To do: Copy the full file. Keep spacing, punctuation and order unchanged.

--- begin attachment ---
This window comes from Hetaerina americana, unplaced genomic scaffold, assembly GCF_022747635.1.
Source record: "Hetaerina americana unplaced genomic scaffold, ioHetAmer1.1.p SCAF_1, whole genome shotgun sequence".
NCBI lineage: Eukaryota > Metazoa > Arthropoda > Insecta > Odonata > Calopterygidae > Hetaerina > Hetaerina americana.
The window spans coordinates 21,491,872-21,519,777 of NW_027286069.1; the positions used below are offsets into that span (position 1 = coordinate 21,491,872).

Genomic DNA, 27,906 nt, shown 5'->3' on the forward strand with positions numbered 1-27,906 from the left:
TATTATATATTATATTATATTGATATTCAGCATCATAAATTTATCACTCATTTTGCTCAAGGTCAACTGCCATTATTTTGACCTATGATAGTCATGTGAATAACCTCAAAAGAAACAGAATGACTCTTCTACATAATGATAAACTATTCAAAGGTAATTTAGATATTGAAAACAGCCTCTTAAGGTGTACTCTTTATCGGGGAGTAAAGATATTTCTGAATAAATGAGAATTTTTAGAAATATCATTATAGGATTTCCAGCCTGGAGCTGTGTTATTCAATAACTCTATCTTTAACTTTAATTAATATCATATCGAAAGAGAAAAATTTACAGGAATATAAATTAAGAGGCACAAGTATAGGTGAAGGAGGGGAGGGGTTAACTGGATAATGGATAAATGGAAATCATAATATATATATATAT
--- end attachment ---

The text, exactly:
This window comes from Hetaerina americana, unplaced genomic scaffold, assembly GCF_022747635.1.
Source record: "Hetaerina americana unplaced genomic scaffold, ioHetAmer1.1.p SCAF_1, whole genome shotgun sequence".
NCBI lineage: Eukaryota > Metazoa > Arthropoda > Insecta > Odonata > Calopterygidae > Hetaerina > Hetaerina americana.
The window spans coordinates 21,491,872-21,519,777 of NW_027286069.1; the positions used below are offsets into that span (position 1 = coordinate 21,491,872).

Genomic DNA, 27,906 nt, shown 5'->3' on the forward strand with positions numbered 1-27,906 from the left:
TATTATATATTATATTATATTGATATTCAGCATCATAAATTTATCACTCATTTTGCTCAAGGTCAACTGCCATTATTTTGACCTATGATAGTCATGTGAATAACCTCAAAAGAAACAGAATGACTCTTCTACATAATGATAAACTATTCAAAGGTAATTTAGATATTGAAAACAGCCTCTTAAGGTGTACTCTTTATCGGGGAGTAAAGATATTTCTGAATAAATGAGAATTTTTAGAAATATCATTATAGGATTTCCAGCCTGGAGCTGTGTTATTCAATAACTCTATCTTTAACTTTAATTAATATCATATCGAAAGAGAAAAATTTACAGGAATATAAATTAAGAGGCACAAGTATAGGTGAAGGAGGGGAGGGGTTAACTGGATAATGGATAAATGGAAATCATAATATATATATATAT